However, the pattern in which the government maintains basic capabilities in normal circumstances and “mobilizes” personnel and resources from society and the market in an emergency is not something limited to use during a wartime situation.
In its struggle with COVID-19, Washington invoked the Defense Production Act to exercise presidential power for facilitating the development and production of vaccines by Pfizer and other pharmaceutical firms. So, it is no accident that countries with mobilization capabilities such as the United States, Britain and Israel have outpaced other countries in terms of COVID-19 vaccination coverage.
In Japan, too, municipal governments usually make preparations for large-scale natural disasters on their own and, only in the event of a catastrophic one, ask the Self-Defense Forces for emergency support, and volunteers and businesses for cooperation in recovery and reconstruction efforts. In the wake of the Great East Japan Earthquake, officials of numerous municipal governments across Japan came to the aid of the local governments in the Tohoku region that were affected by the calamity.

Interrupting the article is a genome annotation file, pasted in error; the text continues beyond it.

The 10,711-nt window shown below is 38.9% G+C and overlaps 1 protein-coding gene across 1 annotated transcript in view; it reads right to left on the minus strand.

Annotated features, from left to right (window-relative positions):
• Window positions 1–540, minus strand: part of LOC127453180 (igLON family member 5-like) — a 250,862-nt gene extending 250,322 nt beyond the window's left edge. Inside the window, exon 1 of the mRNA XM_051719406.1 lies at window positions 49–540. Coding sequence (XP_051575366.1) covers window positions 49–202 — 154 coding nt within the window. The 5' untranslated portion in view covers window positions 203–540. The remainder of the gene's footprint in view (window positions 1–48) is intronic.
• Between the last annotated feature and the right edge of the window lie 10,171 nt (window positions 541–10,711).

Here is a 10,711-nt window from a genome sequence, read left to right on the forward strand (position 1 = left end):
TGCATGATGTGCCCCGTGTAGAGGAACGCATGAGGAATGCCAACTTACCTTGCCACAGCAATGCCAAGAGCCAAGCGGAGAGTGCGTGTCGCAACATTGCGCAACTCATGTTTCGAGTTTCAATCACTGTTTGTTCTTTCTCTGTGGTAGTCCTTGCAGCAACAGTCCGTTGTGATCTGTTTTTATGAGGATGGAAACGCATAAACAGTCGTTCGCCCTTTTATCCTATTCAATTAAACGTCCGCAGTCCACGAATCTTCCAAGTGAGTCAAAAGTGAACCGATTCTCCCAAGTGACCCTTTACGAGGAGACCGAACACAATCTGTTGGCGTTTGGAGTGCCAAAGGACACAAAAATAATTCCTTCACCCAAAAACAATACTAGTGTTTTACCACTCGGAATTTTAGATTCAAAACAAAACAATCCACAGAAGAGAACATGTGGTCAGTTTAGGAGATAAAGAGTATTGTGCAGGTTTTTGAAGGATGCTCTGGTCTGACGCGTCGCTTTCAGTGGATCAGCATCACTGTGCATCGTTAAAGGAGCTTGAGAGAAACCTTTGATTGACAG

A similar pattern has been repeated since the outbreak of the COVID-19 pandemic. Suga’s instruction to the SDF to run mass vaccination centers is an example of deployment of the crisis management apparatus of the state readily available. Abe’s decisions to outsource a project to distribute masks to the entire population and to develop the COVID-19 contact-confirming app COCOA were examples of mobilizing resources and personnel from the market. The government’s call for inactive nurses — who are not in the health care system despite having nursing licenses — to come back to the field to administer vaccine shots in its nationwide vaccination program is an act of mobilizing dormant human resources from society.